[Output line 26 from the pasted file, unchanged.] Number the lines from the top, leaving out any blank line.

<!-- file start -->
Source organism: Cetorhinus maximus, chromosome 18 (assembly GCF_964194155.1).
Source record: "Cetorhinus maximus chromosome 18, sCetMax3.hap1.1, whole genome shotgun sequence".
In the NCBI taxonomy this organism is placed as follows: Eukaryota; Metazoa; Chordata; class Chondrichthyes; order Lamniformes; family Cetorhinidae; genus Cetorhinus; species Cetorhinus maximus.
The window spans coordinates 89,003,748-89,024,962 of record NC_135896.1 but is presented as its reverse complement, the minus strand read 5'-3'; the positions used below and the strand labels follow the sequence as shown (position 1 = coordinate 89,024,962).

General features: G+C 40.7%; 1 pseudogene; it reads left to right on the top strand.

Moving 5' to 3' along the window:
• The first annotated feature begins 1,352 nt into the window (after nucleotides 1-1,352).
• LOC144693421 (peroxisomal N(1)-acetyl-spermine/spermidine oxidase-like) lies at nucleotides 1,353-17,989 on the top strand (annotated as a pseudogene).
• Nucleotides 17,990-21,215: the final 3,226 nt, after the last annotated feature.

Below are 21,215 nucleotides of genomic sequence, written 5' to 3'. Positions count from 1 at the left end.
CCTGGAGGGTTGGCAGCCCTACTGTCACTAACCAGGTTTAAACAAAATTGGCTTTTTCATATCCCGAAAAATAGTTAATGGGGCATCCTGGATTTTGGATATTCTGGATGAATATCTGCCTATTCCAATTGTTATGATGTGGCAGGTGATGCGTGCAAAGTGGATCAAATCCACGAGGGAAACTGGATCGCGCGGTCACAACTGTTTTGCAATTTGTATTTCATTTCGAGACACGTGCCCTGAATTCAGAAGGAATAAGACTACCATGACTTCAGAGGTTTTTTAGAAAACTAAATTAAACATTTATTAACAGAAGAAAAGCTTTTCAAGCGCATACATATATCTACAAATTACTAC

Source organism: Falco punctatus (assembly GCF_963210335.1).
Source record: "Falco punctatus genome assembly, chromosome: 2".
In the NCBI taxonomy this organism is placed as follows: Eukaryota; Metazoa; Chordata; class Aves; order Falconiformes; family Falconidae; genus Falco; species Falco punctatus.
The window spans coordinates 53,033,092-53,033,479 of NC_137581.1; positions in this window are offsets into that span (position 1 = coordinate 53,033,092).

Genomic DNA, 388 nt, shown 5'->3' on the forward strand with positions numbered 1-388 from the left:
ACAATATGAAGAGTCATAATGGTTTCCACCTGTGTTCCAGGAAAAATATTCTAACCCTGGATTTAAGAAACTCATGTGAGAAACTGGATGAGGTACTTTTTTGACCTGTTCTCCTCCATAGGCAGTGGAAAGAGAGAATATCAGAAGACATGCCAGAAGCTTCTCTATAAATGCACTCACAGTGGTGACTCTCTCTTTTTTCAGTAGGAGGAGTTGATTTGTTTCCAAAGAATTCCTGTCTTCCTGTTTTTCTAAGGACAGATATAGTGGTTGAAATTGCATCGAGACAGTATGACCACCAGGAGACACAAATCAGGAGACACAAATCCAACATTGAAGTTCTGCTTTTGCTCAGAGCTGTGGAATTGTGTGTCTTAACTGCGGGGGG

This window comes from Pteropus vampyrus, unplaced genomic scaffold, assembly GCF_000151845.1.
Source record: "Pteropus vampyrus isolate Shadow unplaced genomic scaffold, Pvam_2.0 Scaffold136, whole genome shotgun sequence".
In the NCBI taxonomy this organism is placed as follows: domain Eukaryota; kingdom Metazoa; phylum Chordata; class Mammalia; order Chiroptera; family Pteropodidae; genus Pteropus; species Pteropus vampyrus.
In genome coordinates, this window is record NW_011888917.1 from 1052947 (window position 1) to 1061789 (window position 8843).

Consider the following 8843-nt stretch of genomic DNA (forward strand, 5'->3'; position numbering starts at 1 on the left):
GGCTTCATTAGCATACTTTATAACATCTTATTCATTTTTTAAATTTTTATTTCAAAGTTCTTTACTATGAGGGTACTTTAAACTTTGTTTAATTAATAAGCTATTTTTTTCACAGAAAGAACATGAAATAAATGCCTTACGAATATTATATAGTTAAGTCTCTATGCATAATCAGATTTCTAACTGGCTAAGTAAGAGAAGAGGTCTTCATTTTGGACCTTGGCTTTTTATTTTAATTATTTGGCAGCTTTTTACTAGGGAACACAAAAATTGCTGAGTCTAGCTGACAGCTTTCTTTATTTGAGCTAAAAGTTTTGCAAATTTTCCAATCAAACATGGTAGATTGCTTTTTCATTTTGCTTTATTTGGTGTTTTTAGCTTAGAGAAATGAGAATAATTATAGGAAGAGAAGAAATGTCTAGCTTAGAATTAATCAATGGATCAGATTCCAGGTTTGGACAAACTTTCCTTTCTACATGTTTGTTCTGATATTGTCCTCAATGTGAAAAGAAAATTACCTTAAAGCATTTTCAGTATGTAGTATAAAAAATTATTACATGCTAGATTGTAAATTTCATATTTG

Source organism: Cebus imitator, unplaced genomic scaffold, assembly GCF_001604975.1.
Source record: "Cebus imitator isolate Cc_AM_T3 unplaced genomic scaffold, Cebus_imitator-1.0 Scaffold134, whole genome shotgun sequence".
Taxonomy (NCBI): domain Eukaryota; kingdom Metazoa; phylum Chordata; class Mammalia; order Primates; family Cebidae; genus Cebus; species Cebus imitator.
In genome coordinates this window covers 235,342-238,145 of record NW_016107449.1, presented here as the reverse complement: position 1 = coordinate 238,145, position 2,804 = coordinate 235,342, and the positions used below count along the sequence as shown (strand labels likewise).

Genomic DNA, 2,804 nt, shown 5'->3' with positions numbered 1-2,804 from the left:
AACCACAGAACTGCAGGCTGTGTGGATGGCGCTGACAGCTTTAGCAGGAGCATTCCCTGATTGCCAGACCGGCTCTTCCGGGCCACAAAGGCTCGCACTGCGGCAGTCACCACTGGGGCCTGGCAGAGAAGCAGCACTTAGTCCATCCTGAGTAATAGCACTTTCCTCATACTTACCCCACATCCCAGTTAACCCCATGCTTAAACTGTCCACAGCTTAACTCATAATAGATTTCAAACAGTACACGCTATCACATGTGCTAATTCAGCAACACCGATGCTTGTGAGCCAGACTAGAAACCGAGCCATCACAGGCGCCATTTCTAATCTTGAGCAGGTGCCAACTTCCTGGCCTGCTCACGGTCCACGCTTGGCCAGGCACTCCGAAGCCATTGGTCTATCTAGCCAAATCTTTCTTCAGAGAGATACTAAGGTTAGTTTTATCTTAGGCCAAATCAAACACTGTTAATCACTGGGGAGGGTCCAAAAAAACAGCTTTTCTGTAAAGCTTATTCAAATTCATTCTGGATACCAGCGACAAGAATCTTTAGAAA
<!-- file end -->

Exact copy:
Taxonomy (NCBI): domain Eukaryota; kingdom Metazoa; phylum Chordata; class Mammalia; order Primates; family Cebidae; genus Cebus; species Cebus imitator.